This cholla is in bloom.  While the flowers are "pretty" the surrounding wall of thorns make viewing from a distance manditory.

We crossed the valley floor and started up the bajada (alluvial fan) on the far side.  From the trail, we got a nice view of another large volcanic outcropping.  As a plus, the Palo Verde trees are in bloom with bright yellow flowers.

The trail passed another mining area.  This area is on private land and Jed surely lives here with his buddies.

As we traversed the Kofa range, the trail was quite rough and tight.  The trail-side brush was taking a toll on Thor's paint job.  But, despite the thrashing, we did get some great views of the volcanic cliffs.

Some of the areas were very rugged and barren.

This outcropping was particularly gnarly.

To exit the area, we had to pass over the Yuma Proving Grounds for a few miles.  On the east side, we turned south and had to go 30 miles or so past some hills that were covered with volcanic ejecta from the Sentinel Crater many miles to the south.  These hills must be hellish in the summer when the black rocks heat up from the searing summer sun.

After 30+ miles of washboarded trail, we finally reached the asphalt.  We traveled east toward the nearly-not-there town of Hyder, AZ.  Hyder has no stoplight, no stop sign, no gas station, no store and I did not see a post office.  But, it did have a great view of the volcanic mesas to the north.  Note the large plug on the horizon in the photo above.

Eventually, we ran out of daylight and elected to do a side-of-the-trail camp.  We pulled off the dirt road into some brush along a wash and had a great dinner.  Kathleen made chicken pot pie and it was a calm, cool night.  Next morning, we broke camp and headed to the Painted Rock Petroglyph site.  Painted Rock had been our objective the previous day, but the trail was just too rough to allow us to proceed at a faster pace and we were overcome by darkness.  Painted Rock has many, many petroglyphs and they are easy walking distance of the parking area.  This site is very similar to Three Rivers in New Mexico in that the petroglyphs are on individual rocks (as opposed to canyon walls like China Lake).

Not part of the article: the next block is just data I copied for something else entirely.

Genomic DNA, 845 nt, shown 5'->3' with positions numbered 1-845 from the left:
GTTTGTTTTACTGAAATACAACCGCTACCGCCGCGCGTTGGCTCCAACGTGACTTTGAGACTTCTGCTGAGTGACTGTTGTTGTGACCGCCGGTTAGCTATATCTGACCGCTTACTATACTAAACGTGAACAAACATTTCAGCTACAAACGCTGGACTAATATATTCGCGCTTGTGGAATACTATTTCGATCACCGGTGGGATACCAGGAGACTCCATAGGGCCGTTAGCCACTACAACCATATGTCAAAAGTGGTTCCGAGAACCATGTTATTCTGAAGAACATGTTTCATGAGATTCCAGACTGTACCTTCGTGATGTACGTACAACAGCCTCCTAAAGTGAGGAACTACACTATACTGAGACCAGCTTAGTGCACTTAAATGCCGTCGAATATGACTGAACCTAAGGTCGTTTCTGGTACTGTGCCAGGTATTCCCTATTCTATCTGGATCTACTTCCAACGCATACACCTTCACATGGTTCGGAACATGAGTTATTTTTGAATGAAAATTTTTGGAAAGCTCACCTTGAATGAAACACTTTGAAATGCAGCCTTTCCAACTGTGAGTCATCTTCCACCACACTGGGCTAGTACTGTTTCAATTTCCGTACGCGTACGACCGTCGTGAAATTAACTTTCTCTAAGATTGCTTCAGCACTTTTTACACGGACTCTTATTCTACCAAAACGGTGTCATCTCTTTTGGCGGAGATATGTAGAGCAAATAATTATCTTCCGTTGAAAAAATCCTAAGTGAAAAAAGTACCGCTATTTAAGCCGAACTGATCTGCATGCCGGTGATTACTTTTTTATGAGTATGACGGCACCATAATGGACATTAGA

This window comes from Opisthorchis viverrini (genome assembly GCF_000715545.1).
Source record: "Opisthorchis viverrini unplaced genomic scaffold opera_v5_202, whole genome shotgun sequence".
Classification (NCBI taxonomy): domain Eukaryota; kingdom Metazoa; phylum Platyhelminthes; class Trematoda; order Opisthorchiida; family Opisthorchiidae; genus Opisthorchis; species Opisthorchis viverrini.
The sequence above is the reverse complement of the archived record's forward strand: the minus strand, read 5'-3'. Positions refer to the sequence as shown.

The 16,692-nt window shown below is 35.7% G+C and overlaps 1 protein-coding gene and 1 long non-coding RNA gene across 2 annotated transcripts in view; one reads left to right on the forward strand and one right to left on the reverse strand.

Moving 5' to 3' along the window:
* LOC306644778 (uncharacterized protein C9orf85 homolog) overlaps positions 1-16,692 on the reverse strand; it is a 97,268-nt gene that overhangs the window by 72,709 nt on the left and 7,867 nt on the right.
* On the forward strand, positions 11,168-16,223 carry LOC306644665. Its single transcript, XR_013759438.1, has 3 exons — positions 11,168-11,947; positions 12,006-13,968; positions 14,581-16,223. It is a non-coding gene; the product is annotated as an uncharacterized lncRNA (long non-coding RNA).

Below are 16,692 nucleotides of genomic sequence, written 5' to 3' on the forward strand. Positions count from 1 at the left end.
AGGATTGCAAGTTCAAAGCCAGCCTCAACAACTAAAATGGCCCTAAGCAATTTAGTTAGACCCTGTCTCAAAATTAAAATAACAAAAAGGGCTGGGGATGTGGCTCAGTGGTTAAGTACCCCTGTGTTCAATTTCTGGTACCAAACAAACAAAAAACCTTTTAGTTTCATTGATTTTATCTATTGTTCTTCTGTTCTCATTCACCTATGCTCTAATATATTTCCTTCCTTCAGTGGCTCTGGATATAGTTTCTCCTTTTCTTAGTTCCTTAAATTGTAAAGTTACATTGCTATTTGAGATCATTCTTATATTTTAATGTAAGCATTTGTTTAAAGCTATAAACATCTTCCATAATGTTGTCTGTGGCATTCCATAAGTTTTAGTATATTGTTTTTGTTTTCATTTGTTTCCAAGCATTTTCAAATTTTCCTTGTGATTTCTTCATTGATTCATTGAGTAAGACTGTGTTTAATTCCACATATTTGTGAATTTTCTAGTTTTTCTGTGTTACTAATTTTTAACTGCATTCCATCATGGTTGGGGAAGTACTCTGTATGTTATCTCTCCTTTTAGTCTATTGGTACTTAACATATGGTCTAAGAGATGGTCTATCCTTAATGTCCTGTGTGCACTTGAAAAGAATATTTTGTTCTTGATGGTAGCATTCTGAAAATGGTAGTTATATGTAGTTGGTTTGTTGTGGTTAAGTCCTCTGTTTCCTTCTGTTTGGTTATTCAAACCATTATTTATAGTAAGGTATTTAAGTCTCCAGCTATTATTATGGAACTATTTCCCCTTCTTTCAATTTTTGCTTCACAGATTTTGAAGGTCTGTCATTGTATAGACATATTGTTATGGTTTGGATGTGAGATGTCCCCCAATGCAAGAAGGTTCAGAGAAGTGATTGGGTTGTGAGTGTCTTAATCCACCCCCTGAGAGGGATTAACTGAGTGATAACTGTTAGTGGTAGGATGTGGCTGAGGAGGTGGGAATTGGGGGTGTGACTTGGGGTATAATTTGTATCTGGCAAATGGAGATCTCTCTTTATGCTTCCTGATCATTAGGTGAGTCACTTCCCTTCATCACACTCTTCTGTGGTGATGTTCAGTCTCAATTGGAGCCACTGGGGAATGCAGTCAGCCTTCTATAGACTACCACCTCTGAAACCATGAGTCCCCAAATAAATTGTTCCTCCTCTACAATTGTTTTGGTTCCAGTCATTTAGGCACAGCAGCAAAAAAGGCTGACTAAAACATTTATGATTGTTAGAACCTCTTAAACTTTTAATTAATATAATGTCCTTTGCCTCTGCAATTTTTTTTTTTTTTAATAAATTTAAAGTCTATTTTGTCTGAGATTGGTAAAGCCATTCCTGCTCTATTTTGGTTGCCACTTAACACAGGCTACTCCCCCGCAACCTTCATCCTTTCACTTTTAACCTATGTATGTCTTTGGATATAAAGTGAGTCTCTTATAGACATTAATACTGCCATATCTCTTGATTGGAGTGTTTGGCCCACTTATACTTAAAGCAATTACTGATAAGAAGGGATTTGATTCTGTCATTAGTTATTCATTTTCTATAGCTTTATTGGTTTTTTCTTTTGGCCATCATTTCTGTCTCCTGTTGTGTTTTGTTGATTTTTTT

The petroglyphs were in good shape and represented most of the glyphs that are seen in the American west.  The big glyph above appears to be a thunderbird.

Note the small amount of defacement on the stone at the upper center of the photo.

There were so many glyphs on this stone that there was almost no patina left.

There were several glyphs on this stone that I have not seen before.

The sheep on the stone above is one of the only ones that I saw.  I saw plenty of snakes, lizards, humanoids and spirals, but very few sheep.

Frequently where there are petroglyphs, there are also morteros.  A mortero is a stone surface used to grind seeds into "flour" as part of the cooking process.

I spotted this critter deep in a crevice in the rocks.  He was quite fat and about 10" long.

We enjoyed camping with our ex-Musicmatch friends.  That said, it was cold, rainy and windy prior to their arrival at the camp.  The trail across Kofa is long and rough.  A large, wide vehicle like Thor required careful driving and precise wheel placement to prevent real damage.  The brush took its toll on Thor's paint and tool boxes.  The brush ripped off the weather seal from our door, removed the cap to the black water hose storage area and damaged the hose.  We tagged the tool boxes repeatedly due to the steep exit angles required to pass some of the obstacles.  But, despite the challenges, the trail was worth it.  Not just for bragging rights, but becase of the great scenery.

From Painted Rocks, we traveled to Tucson to visit family.

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Photos and Text Copyright Bill Caid 2012, all rights reserved.
For your enjoyment only, not for commercial use.